Why do radio hosts pursue this strategy, other than to attempt to earn Howard money? The human animal seeks the familiar, even if that familiar involves painful experiences. We all grew up in houses with occasionally angry parents, and so radio hosts either unconsciously or consciously try to recreate this emotional terrain for their listeners. There is no denying the power of the motif, but personally speaking I hate it and am not entertained by it. It is boring, predictable, and adolescent, and I expect a more sophisticated experience, especially from hosts who purport to offer one.
It is also the easy way out, and Dan is taking it now far more than when he started his show five years ago. He has become lazy.
Dan is Scared
I had begun to wonder a few years ago just how far beneath Dan’s lofty self-assessments he was getting in terms of his interview skills, and this really matters to him. I’m sure if Dan had to rank his professional attributes — the ones that really count for him personally — he would put interviewing near or at the top. Sadly, at this point, he has fallen into the middling crowd. I offer only one example, but it is comprehensive and effectively the death knell of a once-talented interviewer: his recent interview of disgraced former pitcher Roger Clemens.
By Dan’s own admission, he failed to ask the tough questions or challenge Roger’s obvious lies. After the interview was over, we were treated to more than ten minutes of a supposedly brutal self-assessment by Dan: “I should have asked him this, I should have followed up with that…”. I say supposedly because after awhile it seemed to me that he was beginning to imagine that a self-critique would restore some credibility, as if the display of his knowledge of how he should have done it were an achievement in and of itself.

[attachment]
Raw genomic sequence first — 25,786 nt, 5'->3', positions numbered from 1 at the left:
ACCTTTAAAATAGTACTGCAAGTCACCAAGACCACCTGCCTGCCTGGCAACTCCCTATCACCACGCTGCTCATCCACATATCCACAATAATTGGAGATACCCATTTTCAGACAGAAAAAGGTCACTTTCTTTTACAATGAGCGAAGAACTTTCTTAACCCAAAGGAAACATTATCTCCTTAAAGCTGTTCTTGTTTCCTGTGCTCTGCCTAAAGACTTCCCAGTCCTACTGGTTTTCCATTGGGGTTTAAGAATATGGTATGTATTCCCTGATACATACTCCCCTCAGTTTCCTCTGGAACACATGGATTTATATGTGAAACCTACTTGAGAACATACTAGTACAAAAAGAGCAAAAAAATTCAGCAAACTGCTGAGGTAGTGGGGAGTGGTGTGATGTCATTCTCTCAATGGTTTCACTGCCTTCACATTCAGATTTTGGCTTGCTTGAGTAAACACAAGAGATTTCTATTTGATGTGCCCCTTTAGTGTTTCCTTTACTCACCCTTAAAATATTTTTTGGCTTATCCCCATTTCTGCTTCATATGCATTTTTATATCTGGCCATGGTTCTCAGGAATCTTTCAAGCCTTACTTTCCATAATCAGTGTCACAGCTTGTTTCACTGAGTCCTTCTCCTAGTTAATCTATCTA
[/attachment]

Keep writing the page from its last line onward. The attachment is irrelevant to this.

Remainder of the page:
Sorry Dan, you ran scared and screaming from mr. Clemens, a man whom you disagree with on so many levels. I could make the analogy of Matt Lauer throwing soft balls to Hillary Clinton in 2008, but you were worse. You were worse because Matt Lauer does not pretend to be a tough interviewer.
You will say that “Hey, keep comparing me to Howard Stern and Matt Lauer, I’ll be king of the hill at this rate.” And I will say, sure, go ahead and use such defense mechanisms to mask the decline in your professional integrity.
Will the money be worth it? I think you know the answer.
UPDATE: Nov 14, 2013
Dan this week gave Jay Glazer of ESPN heaping piles of grief for not asking tougher questions of Rich Incognito, the football player embroiled in controversy over bullying a team mate.
Sorry Dan, but your interview with Roger Clemens was so pathetic — you were so scared, and so mute on all the important issues — that you have no standing whatsoever to give Jay or anyone any grief.
Man-up yourself first, and then critique your colleagues.